When Pregnancy is a Pain

There is an indescribable rush of unbridled emotions when you learn you’re going to be a mother. The anticipation of bringing a new life into the world, and having the opportunity to develop and nurture an unbreakable mother and child bond transport expectant women to a euphoric world of bliss … until the physical symptoms of pregnancy kick in!

Although the fantasy world of sailing through a pain free pregnancy and delivery is shared by most expectant women, in reality, pregnancy and post partum back, neck, legs and foot pain affects more than 65 percent of pregnancies. “The number is probably higher for women in their last trimester, however many do not discuss their pain with their doctor,” says chiropractor Anthony Galante of Algonquin, Ill. Believing that pain is part of the “pregnancy package,” or that being pregnant precludes their ability to seek treatment, too many women are robbed of experiencing the joy of pregnancy as they spend their pregnancies suffering from often frequent and excruciating or debilitating pain.

Know What to Expect
“I had no idea that being pregnant would feel the way it did,” says recent new mother Theresa Thompson of Aiken, S.C. Not expecting to have leg and foot pain or sore hips and knees catches many expectant women off guard. “I was prepared for swollen fingers and nausea, but I wasn’t prepared for all the aches along the way,” Thompson adds.

“I started feeling very blue as a result of my pain. My sister didn’t have back pain nearly as severe as I did, and I started thinking that I was doing something wrong or that something might be wrong with my baby,” shares Thompson.

When you’re talking to your obstetrician about your due date, prenatal vitamins and options to combat morning sickness, make sure to ask what possible physical changes you should anticipate. “I had pain in my groin muscle when I walked by my fifth month and back pain that started around end of the sixth month with my second child,” says Apryl Chapman Thomas of Watkinsville, Ga., “Since giving birth, the pain is gone.”

The two most common causes of pain are the growing baby putting extra pressure on the mother’s internal organs and nerves or the hormonal changes from the pregnancy affecting the nervous system negatively. Dr. Nayan Patel, head of the Pregnancy Pain Management Program at the Texas Back Institute adds, “There are many factors that can cause low back pain in pregnant women. When a woman gets pregnant there are numerous postural changes that occur, placing more stress on the low back in order to support the weight of the baby.”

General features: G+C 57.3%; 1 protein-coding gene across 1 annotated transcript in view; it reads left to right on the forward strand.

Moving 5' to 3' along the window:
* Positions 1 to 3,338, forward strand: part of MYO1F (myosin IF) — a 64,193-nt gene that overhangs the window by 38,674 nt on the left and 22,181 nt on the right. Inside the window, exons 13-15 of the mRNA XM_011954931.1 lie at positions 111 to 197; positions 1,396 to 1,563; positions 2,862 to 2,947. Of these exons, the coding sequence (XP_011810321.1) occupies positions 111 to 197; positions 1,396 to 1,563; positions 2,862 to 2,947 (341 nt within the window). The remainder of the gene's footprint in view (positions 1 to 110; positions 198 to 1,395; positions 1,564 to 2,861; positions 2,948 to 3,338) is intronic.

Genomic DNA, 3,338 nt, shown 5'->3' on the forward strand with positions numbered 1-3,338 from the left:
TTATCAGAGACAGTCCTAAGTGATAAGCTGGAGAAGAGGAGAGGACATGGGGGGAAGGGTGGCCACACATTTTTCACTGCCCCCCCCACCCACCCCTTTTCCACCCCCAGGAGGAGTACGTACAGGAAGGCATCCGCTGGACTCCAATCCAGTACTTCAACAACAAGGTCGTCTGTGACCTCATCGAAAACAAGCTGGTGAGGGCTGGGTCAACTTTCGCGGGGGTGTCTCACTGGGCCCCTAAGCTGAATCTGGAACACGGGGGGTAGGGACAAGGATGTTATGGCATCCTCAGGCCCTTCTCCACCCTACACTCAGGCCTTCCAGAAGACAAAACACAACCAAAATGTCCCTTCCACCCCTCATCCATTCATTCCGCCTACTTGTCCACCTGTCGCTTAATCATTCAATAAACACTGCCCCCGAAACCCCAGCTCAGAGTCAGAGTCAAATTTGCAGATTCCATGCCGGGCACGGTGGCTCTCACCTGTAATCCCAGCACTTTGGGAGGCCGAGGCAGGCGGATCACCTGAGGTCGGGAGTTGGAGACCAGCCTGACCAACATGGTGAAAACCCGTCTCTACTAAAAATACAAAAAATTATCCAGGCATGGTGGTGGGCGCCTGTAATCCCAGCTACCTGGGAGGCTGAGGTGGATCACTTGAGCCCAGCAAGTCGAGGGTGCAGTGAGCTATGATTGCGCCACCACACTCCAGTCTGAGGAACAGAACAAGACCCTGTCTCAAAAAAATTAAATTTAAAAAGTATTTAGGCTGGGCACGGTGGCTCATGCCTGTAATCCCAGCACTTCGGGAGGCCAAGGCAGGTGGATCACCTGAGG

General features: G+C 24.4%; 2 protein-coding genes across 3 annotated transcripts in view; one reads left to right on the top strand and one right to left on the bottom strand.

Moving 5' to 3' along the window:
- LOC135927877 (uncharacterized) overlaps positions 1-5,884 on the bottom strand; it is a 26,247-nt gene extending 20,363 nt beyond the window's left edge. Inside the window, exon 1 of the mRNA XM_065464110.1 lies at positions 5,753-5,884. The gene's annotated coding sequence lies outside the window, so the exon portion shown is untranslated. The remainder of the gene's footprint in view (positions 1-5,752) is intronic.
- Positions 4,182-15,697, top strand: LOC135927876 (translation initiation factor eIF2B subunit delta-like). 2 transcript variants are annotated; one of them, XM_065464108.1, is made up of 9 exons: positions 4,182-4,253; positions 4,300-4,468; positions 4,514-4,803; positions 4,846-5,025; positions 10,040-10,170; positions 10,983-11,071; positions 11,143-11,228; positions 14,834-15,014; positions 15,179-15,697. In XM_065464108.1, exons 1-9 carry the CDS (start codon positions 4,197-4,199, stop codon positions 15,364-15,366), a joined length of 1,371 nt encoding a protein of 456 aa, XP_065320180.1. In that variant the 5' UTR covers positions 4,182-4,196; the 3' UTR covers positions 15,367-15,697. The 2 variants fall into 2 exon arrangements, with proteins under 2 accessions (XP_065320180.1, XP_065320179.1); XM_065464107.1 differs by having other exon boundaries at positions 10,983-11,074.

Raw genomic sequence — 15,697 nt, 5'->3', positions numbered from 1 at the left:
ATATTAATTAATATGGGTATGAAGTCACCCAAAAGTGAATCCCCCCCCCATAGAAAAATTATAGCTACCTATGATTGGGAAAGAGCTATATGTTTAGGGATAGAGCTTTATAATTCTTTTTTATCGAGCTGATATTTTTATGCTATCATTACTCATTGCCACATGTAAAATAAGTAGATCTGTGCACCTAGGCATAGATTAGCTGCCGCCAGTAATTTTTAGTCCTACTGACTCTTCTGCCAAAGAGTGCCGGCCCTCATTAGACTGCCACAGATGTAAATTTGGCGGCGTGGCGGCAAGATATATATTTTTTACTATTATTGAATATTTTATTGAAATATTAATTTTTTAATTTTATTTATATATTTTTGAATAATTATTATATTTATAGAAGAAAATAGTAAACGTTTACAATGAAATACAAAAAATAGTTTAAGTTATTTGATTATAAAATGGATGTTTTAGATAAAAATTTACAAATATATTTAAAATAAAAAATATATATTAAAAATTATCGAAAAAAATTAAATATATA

Women also secrete specific hormones during their pregnancy that can make their ligaments lax and can lead to instability of the pelvis and low back region.

Easing the Pain
Although the goal of a completely pain-free pregnancy might be a bit lofty, health experts agree that significantly reducing pain and preventing physical strain is a realistic goal. “The good news is that by taking some simple precautions, women can reduce their risk of injury and back pain,” says Dr. Andrew Casden, associate director of the Spine Institute at Beth Israel Medical Center in New York, N. Y.

The first step in treating your pain is realizing that it is a potential side affect of pregnancy and usually not the result of something you’ve done or needed to do. Talking with your obstetrician or birthing professional will provide much welcomed emotional support, as well as information on how you might pursue safe, but effective, pain relief.

Upon consulting your physician, you might be able to explore some popular methods such as exercise routines, massages and water aerobics that have been known to reduce the intensity of pain for expectant women. “Because spine instability can lead to back pain and poor posture, we usually begin treatment by focusing on strengthening the core stabilizers of the spine.

These core muscles and those on each side of the spine must be equally strong to balance spinal forces and create stability,” explains Dr. Patel.

There are also several homeopathic and natural remedies, too, that many have used to relive their pain. “Expectant women can find relief from head, neck and spinal pain using acupuncture, which is safe for both mother and baby,” says San Diego, Calif., acupuncturist, Julie Chang. Many women also discover treatments administered by other medical providers such as a chiropractor or a doctor of naprapathy, who often focus on pain management helpful in managing and easing the pain associated with pregnancy.

Pregnancy Back Pain Facts
• More than two thirds of pregnant women will experience lower back, hip or leg pain.
• The most common sources of pregnancy-related pain are the joints that connect the spine to the pelvis.
• Women with a history of low back pain are at an increased risk of pregnancy-related back, leg and hip pain.
• Back and leg pain during pregnancy does not affect your baby’s health.
• Most women experience relief within 48 hours of delivery.

Gina Roberts-Grey writes about family and parenting issues for parenting publications nationwide.